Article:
Tuesday, June 13, 2000

Bengals notebook


Draft picks won't agree to 'loyalty' clause

By Mark Curnutte
The Cincinnati Enquirer

        Bengals officials said Monday their “loyalty” clause is the final sticking point in signing draft picks Curtis Keaton and Robert Bean.

        Both players have agreed on three-year contracts with the team but have yet to sign.

        Fourth-round pick Keaton, a running back from James Madison, has agreed on a three-year deal worth $1.126 million with a $300,000 signing bonus.

        Fifth-rounder Bean, a corner back from Mississippi State, agreed to $940,000 for three years with a $114,000 signing bonus.

        The loyalty clause is tied to the signing bonus. A player could lose some or all of the bonus if he criticizes the organization in public.

        “We're trying to bring this to players' attention forcibly,” Bengals president Mike Brown said, “in a way no player will trifle with.”

        The NFL Players Association is reportedly against the clause, and, a Bengals official said, has asked player agents to not agree to it.

        NFLPA executive director Gene Upshaw, reached Monday morning at his Washington, D.C., office, hung up the phone when asked about the clause and the union's position.

        Some players' agents say the clause violates a player's right to free speech. Brown said the Bengals, as a private business, have the right to monitor what their employees say to the media.

        The loyalty clause was reportedly dropped from first-round pick Peter Warrick's contract, which still has provisions that tie millions of dollars in bonuses to Warrick's off-field behavior.

        As for third pick Ron Dugans, other points beside the loyalty clause are holding up an agreement, the Bengals said Monday.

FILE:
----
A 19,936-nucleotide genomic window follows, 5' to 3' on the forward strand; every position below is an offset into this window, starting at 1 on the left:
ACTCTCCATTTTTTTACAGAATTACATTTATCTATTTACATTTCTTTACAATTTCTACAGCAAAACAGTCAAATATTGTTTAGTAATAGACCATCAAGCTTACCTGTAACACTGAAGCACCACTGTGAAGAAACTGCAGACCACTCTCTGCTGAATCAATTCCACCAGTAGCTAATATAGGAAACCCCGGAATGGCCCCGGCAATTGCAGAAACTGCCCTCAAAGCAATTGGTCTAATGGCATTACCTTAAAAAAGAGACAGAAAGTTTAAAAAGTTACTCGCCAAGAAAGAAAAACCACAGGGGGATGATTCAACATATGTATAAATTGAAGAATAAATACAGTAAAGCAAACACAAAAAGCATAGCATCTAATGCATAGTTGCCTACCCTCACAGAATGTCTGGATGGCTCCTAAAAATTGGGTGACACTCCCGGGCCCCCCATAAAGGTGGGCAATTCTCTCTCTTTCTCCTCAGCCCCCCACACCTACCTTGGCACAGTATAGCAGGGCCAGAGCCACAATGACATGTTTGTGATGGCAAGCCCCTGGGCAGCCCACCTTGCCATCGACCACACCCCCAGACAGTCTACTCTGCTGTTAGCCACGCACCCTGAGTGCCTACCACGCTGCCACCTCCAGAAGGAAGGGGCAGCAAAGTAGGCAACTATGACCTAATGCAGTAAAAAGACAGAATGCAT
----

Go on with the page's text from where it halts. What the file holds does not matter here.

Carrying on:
The Bengals have been stung by player criticism twice in recent years.

        In 1999, wide receiver Carl Pickens insulted coach Bruce Coslet and offered to buy out his contract. He was threatened with a one-game suspension and fine that would have cost him more than $260,000 if he didn't apologize.

        A year earlier, punter Lee Johnson questioned the team's decision to re-sign Coslet and wondered why fans would buy Bengals tickets. Johnson was released.

        “After our experience with Carl Pickens, we don't think it's too much to ask for a player — and they're all well-paid — to keep their complaints internal,” Brown said. “We've had some players who go public with the purpose of trying to get out.”

        The team has had a fine schedule in its playbook for more than 20 years that covered such issues, Brown said. The loyalty clause covers comments similar to those made last year by Pickens.

        “Outrageous things,” Brown said. “Not "Joe should have caught that ball' or "Al shouldn't have fumbled.' That's bad form, but it's not malicious.”

        ON THE BALL: Eric Ball, the team's new director of player development and community relations, started work Monday.

        “Paperwork, lots of paperwork,” he said at Spinney Field.

        Ball, 33, doesn't have an office and was carrying several notebooks and folders with him.

        The former Cincinnati running back will work with Bengals players on personal matters and organize their civic and charitable events.

        On Monday, Ball and director of stadium operations Troy Blackburn took running back Corey Dillon on a tour of Paul Brown Stadium. Dillon was at Spinney Field with his agent, Marvin Demoff, for a session to negotiate a new contract.

        Ball's hiring is the result of a league directive in response to several high-profile acts of violence by players. The Bengals have not been immune to such problems.

        Defensive back Tremain Mack has had repeated arrests for drunken driving. Former defensive lineman Dan Wilkinson went to court for domestic violence in 1995; he punched his then-pregnant girlfriend in the stomach. In 1990, 20 Cincinnati players were accused of raping or aiding the rape of a Seattle-area woman.

       



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